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“Most of it. Dad had his hands full with Mom. I did what I could. Farms all across America are in the same boat. Whether it’s oranges or another crop. Letting it all rot right off the trees because they can’t afford to pick them. People are starving all around the country and I’m sitting in the middle of tons and tons of dead fruit.” I shook my head.

“How the fuck old are you again?” Bear asked suddenly. When he’d asked me previously I’d said seventeen but that was before Mr. Carson so nicely reminded me that I’d missed my birthday.

“Eighteen,” I said for the first time. Bear raised his eyebrows like the math didn’t compute. “I had a birthday, recently. VERY recently.”

“I can’t believe you’ve been doing all this shit on your own.” Bear ashed his cigarette out the window. “Where I come from most eighteen year olds can’t string two sentences together, especially the girls that hung around the club, and you’re out here running a fucking orange grove.”

I laughed. “You make it sound like an accomplishment. When in reality I haven’t accomplished anything. Just the opposite. Maybe if I knew more, did more, I could have saved it.” I sighed. “There isn’t anything impressive about that.”

“How have you been living? Your family?”

“I got a job at the Stop-N-Shop a few nights a week.”

“THE Stop-n-Shop?” Bear asked.

“Yeah, the very place that started it all,” I sang, staring out the window as we passed row after row of my failure.

“I also used to drive over to Corbin to clean motel rooms on the weekends,” I said. “After I paid the grove’s expenses it was enough for us to get by…sometimes.”

“You realize that’s crazy right? You have two jobs to support your other job?” Bear asked.

“Turn here,” I said, pointing to the slightly wider road hidden behind an overgrown bush. Bear turned the wheel and the truck jumped and swayed from side to side as it navigated the bumpier cut through the road that led into town. “And don’t call me crazy,” I added, crossing my arms over my chest.

“I take back ever thinking that you were mature for eighteen, because right now you’re pouting like a little kid,” Bear said as we passed the first sign that we’d reached the edge of town, Margie’s Used Appliance Warehouse which was more junk yard than warehouse.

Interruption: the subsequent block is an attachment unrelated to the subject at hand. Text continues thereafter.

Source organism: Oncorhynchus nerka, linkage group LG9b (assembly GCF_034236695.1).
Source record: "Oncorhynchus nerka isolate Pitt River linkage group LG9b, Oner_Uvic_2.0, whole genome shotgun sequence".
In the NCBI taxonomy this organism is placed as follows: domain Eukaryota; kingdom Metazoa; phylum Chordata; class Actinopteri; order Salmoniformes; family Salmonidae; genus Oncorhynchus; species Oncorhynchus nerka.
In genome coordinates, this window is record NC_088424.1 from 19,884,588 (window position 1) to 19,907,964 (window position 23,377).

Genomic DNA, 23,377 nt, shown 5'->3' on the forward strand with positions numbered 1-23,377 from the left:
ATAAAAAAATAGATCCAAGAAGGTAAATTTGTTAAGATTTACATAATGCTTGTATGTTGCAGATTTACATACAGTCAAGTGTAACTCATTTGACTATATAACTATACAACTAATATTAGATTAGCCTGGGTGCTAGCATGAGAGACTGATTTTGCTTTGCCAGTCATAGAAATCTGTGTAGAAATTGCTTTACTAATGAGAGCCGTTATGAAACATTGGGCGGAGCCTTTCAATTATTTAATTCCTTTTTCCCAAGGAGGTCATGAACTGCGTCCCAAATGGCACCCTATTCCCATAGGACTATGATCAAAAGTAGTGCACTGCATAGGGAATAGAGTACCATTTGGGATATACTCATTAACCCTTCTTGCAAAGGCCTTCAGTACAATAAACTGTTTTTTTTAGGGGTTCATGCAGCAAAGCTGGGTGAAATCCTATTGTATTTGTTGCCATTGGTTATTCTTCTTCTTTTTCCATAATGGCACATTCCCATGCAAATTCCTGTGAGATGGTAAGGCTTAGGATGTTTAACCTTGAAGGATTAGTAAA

“Am not,” I argued, looking straight ahead. “You can park there.” I pointed to the empty street in front of the Stop-N-Shop.

“Logan’s Beach isn’t exactly a big city, but this place is like a ghost town.” Bear turned off the truck and got out. I did the same and when I hopped down he’d already met me on my side.

“Yeah, ever since they closed the exit of the highway the only people left here are farmers, and more and more of those are disappearing, abandoning their farms and moving where the work is.” I shielded my eyes from the sun and looked around. Two trucks and a John Deere were parked across the street in front of Mickey’s Bait Shop and Bar. Two bicycles were tied up on the post in front of the Tick-Tock Cafe. “Looks pretty busy to me,” I added.

Bear looked around again like he was missing something. “The hardware store has an auto section,” I said, heading into the store. “Mostly parts for fixing trucks, but you might luck out and find what you need there,” I said, pointing over to Handy Hardware and Feed Store.

“Catch,” Bear said, tossing something at me that I caught before it hit the ground.

“Why?” I asked, staring down at the silver skull with the diamond eye that had been in my possession for a large part of my life. “It’s not mine.”

“Just hang onto it for me. I’ll call you when I’m done,” Bear said. “Be quick and keep your eyes open just in case.”

I rolled my eyes, squeezing my palm around the ring. I put the chain back around my neck and its familiar weight was more comforting than any hug could ever be. I nodded, heading toward the door. “Ti, I need your number.” Bear pulled a cell phone out of his front pocket.

“I don’t have a phone.”

“If you don’t have a phone then why did you just agree that I should call you when I’m done?”

“The old fashion way.” I cupped my hands around my mouth and shouted, “THEEEEEEEEYYYYYAAAAAAAA!” I pushed open the glass doors and left Bear laughing in the middle of the road.

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